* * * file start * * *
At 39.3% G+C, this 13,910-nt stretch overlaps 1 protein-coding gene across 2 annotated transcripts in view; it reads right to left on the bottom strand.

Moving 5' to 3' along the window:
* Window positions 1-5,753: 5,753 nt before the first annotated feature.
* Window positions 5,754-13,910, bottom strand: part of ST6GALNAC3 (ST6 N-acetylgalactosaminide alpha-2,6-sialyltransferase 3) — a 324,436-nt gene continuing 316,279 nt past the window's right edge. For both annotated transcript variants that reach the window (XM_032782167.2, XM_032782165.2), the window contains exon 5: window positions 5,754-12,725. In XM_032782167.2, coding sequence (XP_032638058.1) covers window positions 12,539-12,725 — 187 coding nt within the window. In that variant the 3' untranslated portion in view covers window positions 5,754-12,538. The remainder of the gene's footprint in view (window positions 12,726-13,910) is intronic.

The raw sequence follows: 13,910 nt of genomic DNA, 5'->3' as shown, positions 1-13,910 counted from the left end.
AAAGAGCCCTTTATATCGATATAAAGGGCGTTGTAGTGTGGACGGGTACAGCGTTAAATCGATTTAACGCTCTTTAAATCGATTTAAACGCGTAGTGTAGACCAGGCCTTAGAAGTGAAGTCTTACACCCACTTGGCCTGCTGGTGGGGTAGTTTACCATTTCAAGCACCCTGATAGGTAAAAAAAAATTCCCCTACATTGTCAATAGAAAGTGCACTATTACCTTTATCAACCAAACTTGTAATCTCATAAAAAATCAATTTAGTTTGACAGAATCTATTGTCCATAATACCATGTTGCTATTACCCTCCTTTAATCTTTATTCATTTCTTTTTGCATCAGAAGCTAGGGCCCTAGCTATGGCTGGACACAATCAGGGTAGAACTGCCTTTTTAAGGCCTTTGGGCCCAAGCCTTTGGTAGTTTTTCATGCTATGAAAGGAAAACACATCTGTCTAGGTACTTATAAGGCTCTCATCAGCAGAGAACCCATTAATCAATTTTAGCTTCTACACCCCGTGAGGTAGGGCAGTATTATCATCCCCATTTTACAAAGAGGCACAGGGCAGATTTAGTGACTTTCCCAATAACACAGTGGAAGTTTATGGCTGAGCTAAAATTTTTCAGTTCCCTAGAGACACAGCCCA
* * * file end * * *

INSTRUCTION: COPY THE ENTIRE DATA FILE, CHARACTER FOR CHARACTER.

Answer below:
At 39.3% G+C, this 13,910-nt stretch overlaps 1 protein-coding gene across 2 annotated transcripts in view; it reads right to left on the bottom strand.

Moving 5' to 3' along the window:
* Window positions 1-5,753: 5,753 nt before the first annotated feature.
* Window positions 5,754-13,910, bottom strand: part of ST6GALNAC3 (ST6 N-acetylgalactosaminide alpha-2,6-sialyltransferase 3) — a 324,436-nt gene continuing 316,279 nt past the window's right edge. For both annotated transcript variants that reach the window (XM_032782167.2, XM_032782165.2), the window contains exon 5: window positions 5,754-12,725. In XM_032782167.2, coding sequence (XP_032638058.1) covers window positions 12,539-12,725 — 187 coding nt within the window. In that variant the 3' untranslated portion in view covers window positions 5,754-12,538. The remainder of the gene's footprint in view (window positions 12,726-13,910) is intronic.

The raw sequence follows: 13,910 nt of genomic DNA, 5'->3' as shown, positions 1-13,910 counted from the left end.
AAAGAGCCCTTTATATCGATATAAAGGGCGTTGTAGTGTGGACGGGTACAGCGTTAAATCGATTTAACGCTCTTTAAATCGATTTAAACGCGTAGTGTAGACCAGGCCTTAGAAGTGAAGTCTTACACCCACTTGGCCTGCTGGTGGGGTAGTTTACCATTTCAAGCACCCTGATAGGTAAAAAAAAATTCCCCTACATTGTCAATAGAAAGTGCACTATTACCTTTATCAACCAAACTTGTAATCTCATAAAAAATCAATTTAGTTTGACAGAATCTATTGTCCATAATACCATGTTGCTATTACCCTCCTTTAATCTTTATTCATTTCTTTTTGCATCAGAAGCTAGGGCCCTAGCTATGGCTGGACACAATCAGGGTAGAACTGCCTTTTTAAGGCCTTTGGGCCCAAGCCTTTGGTAGTTTTTCATGCTATGAAAGGAAAACACATCTGTCTAGGTACTTATAAGGCTCTCATCAGCAGAGAACCCATTAATCAATTTTAGCTTCTACACCCCGTGAGGTAGGGCAGTATTATCATCCCCATTTTACAAAGAGGCACAGGGCAGATTTAGTGACTTTCCCAATAACACAGTGGAAGTTTATGGCTGAGCTAAAATTTTTCAGTTCCCTAGAGACACAGCCCA